Curly Coated Retriever
The Curly-Coated Retriever is a large, hardy dog, whose body is slightly longer than it is tall. The head is longer than it is wide. The topline is level and the neck is strong and slightly arched. The muzzle is wedge-shaped and tapered, rounding at the bottom. The stop is shallow and sloping. The nose is black on black dogs and brown on liver dogs, with wide nostrils. The teeth meet in a scissors bite. The hanging ears are somewhat small. The large, predominant, almond-shaped eyes are black or brown in black dogs and brown or amber in liver-colored dogs. The chest is deep and not too wide. The tail reaches approximately to the hock and is covered in curly hair, carried straight or almost straight and is never docked. When the curls on the tail are trimmed the tail tapers to a point. Dewclaws are usually removed. The water-resistant coat very distinct with small, tight curls that cover every part of the body except for the forehead, face, front of forelegs and feet. The coat protects the dog from brambles and icy waters. Coat colors come in black or liver. The coat may have a small white patch, but it is not desired in the show ring.
The Curly-Coated Retriever is easy to get along with, loyal and eager to please. Proud and confident, very intelligent and trainable, be sure to thoroughly obedience train your dog starting from puppyhood. They have been used in competitive obedience and agility, but are not as predictable as some other breeds. This is not a breed for everyone. They do not fully mature until they are about three years old and can be willful with meek owners. Make sure you are the dog’s firm, but confident, consistent pack leader to bring out the best in its temperament. Proper canine to human communication is essential. The Curly-Coated Retriever is affectionate, loving and excellent with children. The more mental and physical exercise you give it, the calmer it will be. Socialize them well with people and other pets at an early age. Without proper balance in its life, it can be reserved or timid with strangers. This breed loves to swim. They make good therapy dogs. Curly-Coated Retrievers make an ideal partner for an active, outdoor-oriented person who also wants a loyal family companion. They make good watch and even guard dogs if they see the family is threatened.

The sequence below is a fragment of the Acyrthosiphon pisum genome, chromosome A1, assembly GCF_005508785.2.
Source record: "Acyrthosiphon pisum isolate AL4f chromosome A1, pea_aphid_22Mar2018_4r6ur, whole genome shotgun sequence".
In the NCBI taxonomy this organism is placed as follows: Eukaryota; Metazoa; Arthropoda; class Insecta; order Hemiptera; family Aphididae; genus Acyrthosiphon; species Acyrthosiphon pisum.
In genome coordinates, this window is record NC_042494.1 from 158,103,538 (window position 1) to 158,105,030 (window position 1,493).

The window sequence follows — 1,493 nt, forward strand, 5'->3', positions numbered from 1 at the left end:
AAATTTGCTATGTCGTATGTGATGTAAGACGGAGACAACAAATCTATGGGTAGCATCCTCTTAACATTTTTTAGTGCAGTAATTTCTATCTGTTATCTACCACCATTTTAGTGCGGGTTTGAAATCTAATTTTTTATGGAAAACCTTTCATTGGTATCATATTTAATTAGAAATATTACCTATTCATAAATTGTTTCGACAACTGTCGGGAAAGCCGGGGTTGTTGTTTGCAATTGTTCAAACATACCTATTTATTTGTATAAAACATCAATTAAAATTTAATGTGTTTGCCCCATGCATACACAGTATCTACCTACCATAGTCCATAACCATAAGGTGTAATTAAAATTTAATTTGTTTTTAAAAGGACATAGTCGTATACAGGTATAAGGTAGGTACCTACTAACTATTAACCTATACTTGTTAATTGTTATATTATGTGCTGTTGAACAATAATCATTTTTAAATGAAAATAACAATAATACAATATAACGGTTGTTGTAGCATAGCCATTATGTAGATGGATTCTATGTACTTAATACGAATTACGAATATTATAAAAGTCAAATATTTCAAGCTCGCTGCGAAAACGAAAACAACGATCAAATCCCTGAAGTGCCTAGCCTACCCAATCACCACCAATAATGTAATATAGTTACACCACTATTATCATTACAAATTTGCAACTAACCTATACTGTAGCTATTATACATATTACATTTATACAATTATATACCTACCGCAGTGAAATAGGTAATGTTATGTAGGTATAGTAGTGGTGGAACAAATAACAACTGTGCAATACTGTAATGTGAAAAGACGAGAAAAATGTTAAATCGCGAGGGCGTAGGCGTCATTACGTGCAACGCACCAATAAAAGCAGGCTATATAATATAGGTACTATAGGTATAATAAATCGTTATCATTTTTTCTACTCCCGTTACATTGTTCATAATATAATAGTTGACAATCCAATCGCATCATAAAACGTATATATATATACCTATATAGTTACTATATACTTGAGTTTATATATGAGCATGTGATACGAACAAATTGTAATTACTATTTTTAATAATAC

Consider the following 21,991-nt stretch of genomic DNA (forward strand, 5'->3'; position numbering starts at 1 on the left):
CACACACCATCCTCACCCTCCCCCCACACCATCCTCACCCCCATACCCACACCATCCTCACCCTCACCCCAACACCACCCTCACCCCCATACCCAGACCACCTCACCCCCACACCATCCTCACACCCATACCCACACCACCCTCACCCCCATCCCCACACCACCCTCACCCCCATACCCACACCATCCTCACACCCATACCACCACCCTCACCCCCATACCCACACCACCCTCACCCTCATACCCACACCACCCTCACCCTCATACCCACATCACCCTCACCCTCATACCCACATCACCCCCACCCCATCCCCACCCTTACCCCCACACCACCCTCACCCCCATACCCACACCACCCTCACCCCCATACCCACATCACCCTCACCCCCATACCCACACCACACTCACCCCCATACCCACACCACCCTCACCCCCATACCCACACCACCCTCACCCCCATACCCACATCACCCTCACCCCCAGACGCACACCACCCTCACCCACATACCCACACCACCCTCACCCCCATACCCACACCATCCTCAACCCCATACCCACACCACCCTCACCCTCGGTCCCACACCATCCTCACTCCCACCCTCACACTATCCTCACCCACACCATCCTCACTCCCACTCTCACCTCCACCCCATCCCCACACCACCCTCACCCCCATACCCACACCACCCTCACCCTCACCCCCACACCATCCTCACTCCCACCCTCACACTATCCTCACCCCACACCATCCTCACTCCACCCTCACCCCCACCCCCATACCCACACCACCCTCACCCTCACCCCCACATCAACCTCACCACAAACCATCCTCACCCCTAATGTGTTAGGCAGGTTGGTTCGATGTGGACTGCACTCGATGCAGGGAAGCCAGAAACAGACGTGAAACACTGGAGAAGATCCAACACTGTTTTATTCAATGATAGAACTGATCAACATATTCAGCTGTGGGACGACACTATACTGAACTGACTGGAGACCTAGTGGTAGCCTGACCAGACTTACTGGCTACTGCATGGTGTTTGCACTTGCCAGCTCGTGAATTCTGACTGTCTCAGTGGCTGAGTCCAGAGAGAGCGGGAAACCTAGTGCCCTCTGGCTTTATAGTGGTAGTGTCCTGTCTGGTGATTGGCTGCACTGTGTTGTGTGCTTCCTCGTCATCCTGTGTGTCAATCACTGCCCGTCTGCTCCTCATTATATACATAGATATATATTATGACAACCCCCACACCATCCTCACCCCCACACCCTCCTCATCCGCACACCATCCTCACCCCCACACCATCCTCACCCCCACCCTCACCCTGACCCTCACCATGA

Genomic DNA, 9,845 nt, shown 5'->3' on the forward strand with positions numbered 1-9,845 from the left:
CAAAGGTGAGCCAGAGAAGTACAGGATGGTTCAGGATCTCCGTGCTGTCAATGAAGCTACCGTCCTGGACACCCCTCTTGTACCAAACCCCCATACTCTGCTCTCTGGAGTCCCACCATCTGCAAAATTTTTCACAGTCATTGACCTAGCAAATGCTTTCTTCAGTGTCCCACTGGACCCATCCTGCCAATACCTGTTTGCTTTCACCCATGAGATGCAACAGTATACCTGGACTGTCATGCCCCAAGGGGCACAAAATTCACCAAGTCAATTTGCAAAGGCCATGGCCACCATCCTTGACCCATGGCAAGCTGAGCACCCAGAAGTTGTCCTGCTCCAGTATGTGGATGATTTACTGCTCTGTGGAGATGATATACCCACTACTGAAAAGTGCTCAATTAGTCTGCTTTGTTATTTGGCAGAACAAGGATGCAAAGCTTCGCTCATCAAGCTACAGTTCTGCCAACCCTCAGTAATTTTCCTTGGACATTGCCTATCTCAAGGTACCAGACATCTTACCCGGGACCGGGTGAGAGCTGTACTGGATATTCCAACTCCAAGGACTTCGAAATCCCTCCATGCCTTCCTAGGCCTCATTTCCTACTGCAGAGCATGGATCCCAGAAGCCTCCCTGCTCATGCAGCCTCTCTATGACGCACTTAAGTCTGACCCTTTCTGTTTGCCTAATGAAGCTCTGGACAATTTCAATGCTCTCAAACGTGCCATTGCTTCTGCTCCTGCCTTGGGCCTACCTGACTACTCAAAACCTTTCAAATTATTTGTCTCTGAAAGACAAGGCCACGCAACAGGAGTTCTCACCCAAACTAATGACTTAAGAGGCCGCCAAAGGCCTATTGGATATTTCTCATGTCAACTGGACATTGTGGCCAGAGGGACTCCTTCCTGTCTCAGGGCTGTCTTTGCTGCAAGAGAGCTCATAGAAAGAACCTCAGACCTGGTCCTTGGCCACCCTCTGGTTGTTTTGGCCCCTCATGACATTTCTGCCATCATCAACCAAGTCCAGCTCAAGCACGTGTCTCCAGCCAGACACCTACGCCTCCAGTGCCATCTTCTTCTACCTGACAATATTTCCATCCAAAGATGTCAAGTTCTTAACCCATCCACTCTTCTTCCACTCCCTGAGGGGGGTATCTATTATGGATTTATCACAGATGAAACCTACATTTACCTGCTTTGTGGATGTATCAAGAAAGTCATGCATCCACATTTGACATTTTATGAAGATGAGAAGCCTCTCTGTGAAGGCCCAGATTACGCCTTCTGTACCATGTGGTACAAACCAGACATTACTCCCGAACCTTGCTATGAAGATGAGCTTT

Height: 25 – 27 inches (63 – 69 cm)
Weight: 65 – 80 pounds (29 – 36 kg)
Prone to hip dysplasia, epilepsy and eye problems.
The Curly-Coated Retriever is not recommended for apartment life. It does best with at least a large yard. An eager and tireless land and (especially) water retriever outdoors, but a calm companion indoors. Curlies need to be part of the family and not left alone outside in the yard all day.
The Curly-Coated Retriever is a high-energy, but also very intelligent dog that needs a lot of exercise, both mental and physical, preferably involving swimming and retrieving. It needs to be taken on a daily long brisk walk, or jog, where the dog is made to heel beside or behind the human holding the lead, as in a dog’s mind the leader leads the way and that leader needs to be the humans.
About 8-12 years.
About 7 to 8 puppies
The curly coat is easy to care for. Bathe when necessary. Brushing and combing is not recommended as it makes the coat frizzy; if this happens simply wet the coat again and let it air dry. Some minimal scissoring may be desirable to tidy up scraggly hairs. It does need regular brushing during its shedding seasons. This breed is an average shedder.
The Curly-Coated Retriever is considered to be one of the oldest retriever breeds. It has been used for retrieving as long ago as the late eighteenth century in England, where it was developed. The breed descended from the English Water Spaniel, the St. John’s Newfoundland, the retrieving setter, the Poodle and possibly the Irish Water Spaniel and the Labrador. The Curly-Coated Retriever is an excellent hunting companion and gun dog, waterfowl retriever and upland game hunter, with a gentle mouth. They were often used to hunt duck and quail. The breed is pretty rare inside the USA but is more popular in Australia and New Zealand. The first exports to America were in 1907. The Curly-Coated Retriever was recognized by the AKC in 1924. This breed may take some effort to find. Some of the Curly’s talents are hunting, tracking, retrieving, watchdog, guarding, agility and competitive obedience.